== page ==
In my long career, in the restaurant world, I’ve held most every position there is, from dishwasher and busboy to chef and manager and pretty much every job inbetween. While I have enjoyed cooking the most, my second favorite job has always been bartender. I love the interaction with the patrons and enjoyed the showy aspect of creating a good cocktail. I took pride in the drinks I poured and would handcraft each one.

While this country may be experiencing a “cocktail revolution” or “re-awakening” I still am disappointed by the number of bartenders that really have no clue about how to make a proper cocktail. To them, it’s just a matter of throwing some booze in a glass, adding a premade mixer, stirring it up and maybe adding some soda. There’s no thought behind how the drink is made and the general mindset seems to be “the stronger the better.” While this attitude seems to be changing, at least in the cities and at higher end places, it’s still business as usual at the vast majority of bars. That’s why I mostly drink beer. It’s pretty hard for a bartender to screw that up, but ask for something as simple as a Manhattan or Old Fashioned and all bets are off. And forget about any of the more complex drinks that require precision in measuring and a little technique. To most of today’s bartenders, the word jigger is a bad word and most would rather be dead than caught using the measuring device. Unfortunately though, well made cocktails need to be measured out. Without measuring there is virtually no way to get the proper balance a drink needs.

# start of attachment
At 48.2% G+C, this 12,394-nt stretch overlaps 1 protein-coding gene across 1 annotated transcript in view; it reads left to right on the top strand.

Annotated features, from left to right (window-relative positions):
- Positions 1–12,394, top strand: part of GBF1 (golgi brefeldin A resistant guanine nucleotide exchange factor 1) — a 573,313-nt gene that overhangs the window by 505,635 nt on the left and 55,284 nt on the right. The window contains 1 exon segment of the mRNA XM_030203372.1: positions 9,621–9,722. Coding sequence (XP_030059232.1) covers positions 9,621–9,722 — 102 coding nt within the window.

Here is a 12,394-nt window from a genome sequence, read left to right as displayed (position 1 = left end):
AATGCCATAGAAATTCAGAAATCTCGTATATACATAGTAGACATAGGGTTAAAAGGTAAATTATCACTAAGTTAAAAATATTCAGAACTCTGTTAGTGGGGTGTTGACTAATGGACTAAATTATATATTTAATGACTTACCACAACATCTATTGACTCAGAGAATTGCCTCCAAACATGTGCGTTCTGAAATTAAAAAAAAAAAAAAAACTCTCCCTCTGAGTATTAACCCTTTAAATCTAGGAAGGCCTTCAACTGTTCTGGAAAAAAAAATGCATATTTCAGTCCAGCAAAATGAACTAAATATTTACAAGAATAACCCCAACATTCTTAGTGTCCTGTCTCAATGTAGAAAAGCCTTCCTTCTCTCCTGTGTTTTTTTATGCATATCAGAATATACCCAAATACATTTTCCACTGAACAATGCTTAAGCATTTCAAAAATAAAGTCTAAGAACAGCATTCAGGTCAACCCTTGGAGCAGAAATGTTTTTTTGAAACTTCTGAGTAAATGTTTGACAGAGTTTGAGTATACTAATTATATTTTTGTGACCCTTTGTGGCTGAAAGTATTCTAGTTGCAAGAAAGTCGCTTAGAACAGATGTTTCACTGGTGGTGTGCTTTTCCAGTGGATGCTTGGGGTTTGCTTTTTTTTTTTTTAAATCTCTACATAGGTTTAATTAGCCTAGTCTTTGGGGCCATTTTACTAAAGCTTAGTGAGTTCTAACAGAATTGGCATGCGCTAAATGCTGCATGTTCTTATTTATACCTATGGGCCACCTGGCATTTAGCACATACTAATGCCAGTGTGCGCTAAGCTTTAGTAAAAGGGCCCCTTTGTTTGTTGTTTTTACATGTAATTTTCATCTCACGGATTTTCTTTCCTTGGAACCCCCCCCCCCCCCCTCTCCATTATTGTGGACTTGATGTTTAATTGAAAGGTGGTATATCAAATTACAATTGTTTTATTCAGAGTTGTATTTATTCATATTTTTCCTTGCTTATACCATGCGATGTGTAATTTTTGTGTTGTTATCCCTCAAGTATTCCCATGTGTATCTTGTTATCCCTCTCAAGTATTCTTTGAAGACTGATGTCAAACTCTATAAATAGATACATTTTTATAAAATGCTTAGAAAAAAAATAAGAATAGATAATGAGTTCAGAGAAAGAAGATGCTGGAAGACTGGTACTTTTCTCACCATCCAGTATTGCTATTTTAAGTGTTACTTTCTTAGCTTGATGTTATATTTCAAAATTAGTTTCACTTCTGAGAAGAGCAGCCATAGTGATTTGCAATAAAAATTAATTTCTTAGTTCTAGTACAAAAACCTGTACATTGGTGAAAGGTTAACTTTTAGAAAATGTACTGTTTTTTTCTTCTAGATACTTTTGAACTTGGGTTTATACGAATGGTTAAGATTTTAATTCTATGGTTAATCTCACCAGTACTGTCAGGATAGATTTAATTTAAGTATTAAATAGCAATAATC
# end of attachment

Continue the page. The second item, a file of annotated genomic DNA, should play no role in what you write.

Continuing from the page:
But even measuring doesn’t do much good when you add crappy ingredients to a cocktail. Bottled sour mix, OJ from frozen concentrate, and a whole host of packaged bar mixes might help to speed things along at busy bars, but they certainly have no place in the making of a good cocktail. It saddens me when I see someone order a margarita with a premium tequila only to watch the bartender ruin it by using a bottled mix instead of fresh juice.